The Really Simple Syndication (RSS) is a lightweight XML format, designed for sharing headlines and some other Web content. The Really Simple Syndication has evolved into popular means of sharing content between sites (including the BBC, CNET, CNN, Disney, Forbes, Motley Fool, Wired, Red Herring, Salon, Slashdot, ZDNet and more). The Really Simple Syndication solves a myriad of problems webmasters commonly face, such as increasing traffic, and gathering and distributing news. The RSS can also be a basis for additional content distribution services.
The Really Simple Syndication was first invented by Netscape, when they were trying to get into the portal business. They wanted an XML format (RSS .90) that would be easy for them to get news stories and information from other sites and have them automatically added to their site. They then came out with the RSS .91 and left it, when they decided to get out of the portal business. UserLand Software picked up the RSS .91 and continued to develop it, coming out with .92, .93 and .94. At the same time, as UserLand, a non-commercial group, picked up the RSS and developed the RSS 1.0, based on their interpretation of the original principles of RSS. They based the RSS 1.0 on RDF and re-named it an RDF Site Summary. UserLand was not happy with the RSS 1.0 and continued the development of their version of the Really Simple Syndication, eventually releasing the RSS 2.0.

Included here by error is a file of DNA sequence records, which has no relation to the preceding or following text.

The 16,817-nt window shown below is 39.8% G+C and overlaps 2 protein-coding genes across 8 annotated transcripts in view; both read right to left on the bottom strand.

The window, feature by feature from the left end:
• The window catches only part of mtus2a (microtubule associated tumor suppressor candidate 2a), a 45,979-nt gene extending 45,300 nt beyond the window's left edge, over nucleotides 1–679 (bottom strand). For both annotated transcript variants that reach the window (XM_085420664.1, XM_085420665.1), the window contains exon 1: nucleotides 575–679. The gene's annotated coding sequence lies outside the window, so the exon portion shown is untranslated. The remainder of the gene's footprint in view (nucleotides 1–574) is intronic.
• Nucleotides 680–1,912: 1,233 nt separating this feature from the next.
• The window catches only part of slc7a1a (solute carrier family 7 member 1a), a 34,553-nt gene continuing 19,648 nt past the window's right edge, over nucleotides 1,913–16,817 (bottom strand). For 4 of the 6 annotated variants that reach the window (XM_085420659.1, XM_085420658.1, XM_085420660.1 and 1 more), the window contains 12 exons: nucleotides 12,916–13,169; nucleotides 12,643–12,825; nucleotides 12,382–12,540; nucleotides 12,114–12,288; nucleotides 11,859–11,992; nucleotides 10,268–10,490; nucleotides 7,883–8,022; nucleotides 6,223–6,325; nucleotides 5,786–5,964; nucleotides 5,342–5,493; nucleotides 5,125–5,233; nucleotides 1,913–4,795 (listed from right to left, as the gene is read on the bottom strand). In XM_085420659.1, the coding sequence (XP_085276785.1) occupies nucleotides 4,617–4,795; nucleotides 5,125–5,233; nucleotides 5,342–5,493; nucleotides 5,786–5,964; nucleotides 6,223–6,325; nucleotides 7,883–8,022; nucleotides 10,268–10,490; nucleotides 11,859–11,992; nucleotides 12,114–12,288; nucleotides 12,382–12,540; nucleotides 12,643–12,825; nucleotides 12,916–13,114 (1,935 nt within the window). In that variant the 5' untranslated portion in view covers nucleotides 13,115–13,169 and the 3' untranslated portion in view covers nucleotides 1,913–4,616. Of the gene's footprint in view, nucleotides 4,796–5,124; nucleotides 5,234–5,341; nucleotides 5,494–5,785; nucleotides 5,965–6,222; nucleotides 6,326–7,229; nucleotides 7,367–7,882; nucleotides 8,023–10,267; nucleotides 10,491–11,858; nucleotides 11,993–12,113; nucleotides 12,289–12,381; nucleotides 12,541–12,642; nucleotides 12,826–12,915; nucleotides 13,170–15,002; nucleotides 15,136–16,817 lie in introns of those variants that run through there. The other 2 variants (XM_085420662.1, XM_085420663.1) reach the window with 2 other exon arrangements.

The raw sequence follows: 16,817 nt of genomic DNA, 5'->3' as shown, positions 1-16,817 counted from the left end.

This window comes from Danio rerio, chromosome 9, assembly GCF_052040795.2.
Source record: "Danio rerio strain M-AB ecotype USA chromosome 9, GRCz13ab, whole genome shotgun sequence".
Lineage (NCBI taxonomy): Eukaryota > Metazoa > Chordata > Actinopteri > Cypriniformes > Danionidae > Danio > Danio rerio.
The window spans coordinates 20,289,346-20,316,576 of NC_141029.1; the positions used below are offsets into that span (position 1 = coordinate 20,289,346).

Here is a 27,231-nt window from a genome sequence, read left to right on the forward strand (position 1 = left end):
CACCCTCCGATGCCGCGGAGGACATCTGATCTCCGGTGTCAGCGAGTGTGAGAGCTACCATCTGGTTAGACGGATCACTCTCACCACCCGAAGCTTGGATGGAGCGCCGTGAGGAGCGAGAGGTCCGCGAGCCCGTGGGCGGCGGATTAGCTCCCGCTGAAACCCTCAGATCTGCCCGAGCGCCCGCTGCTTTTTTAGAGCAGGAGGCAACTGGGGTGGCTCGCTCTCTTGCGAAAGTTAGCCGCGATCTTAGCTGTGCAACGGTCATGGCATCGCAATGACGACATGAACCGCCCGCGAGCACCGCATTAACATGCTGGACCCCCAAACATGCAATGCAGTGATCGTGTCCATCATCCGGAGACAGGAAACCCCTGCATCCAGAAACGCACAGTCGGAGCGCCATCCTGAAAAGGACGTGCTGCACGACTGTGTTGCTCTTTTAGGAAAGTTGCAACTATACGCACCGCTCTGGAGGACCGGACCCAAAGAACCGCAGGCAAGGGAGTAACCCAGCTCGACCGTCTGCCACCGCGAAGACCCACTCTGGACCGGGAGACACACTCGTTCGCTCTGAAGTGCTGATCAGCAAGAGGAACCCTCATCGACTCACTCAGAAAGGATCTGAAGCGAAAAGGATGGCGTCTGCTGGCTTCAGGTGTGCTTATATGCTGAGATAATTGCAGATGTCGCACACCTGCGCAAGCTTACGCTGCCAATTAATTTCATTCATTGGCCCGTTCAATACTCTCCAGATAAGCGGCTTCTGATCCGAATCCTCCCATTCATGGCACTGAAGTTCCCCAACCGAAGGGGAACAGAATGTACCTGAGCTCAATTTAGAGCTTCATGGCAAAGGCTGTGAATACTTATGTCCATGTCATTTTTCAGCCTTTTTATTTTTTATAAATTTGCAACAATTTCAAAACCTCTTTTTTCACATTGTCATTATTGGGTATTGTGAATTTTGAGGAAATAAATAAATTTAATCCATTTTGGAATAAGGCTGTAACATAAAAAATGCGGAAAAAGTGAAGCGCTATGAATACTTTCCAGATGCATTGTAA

There is a discussion as to what the RSS stands for, but most people plump for 'Really Simple Syndication'. The RSS feeds are only a special kind of a web page, designed to be read by computers rather than people. It might help think of them as a free, internet version of old-fashioned ticker-tape news wire machines. Not all websites currently provide the Really Simple Syndication, but it is growing rapidly in popularity and many websites have the RSS feed for both text and video stories.
The Really Simple Syndication provides a convenient way to syndicate information from a variety of sources, including news stories, updates to a web site or important bulletins. Regardless of the purpose for which the Really Simple Syndication file is being used by watching this XML file, it can be quickly and easily seen whenever an update has occurred. Certainly, viewing the RSS feed in the Internet Explorer and manually reloading the page every few minutes is not the most efficient use of the time; thus, most people take advantage of some form of client software to read and monitor RSS feeds.
There are many different RSS clients available, but here are a few selected ones that have been tested: RssReader, SharpReader, FeedReader, AmphetaDesk, NewsGator, and RSS Bandit, which is now an Open Source project. The Really Simple Syndication, a really containing mini database of headlines and descriptions of what new on a site is, and also is natural for layering on additional services.
In addition to displaying the news on other sites and headline viewers, the RSS data can flow into other products and services like PDA's, cell phones, email ticklers and even voice updates. Email newsletters can easily be automated with the RSS. Even more compelling, affiliate networks and partners of like-minded sites (say a collection of Linux sites) can harvest each other's RSS feeds and automatically display new stories from the other sites in the network, driving more traffic throughout.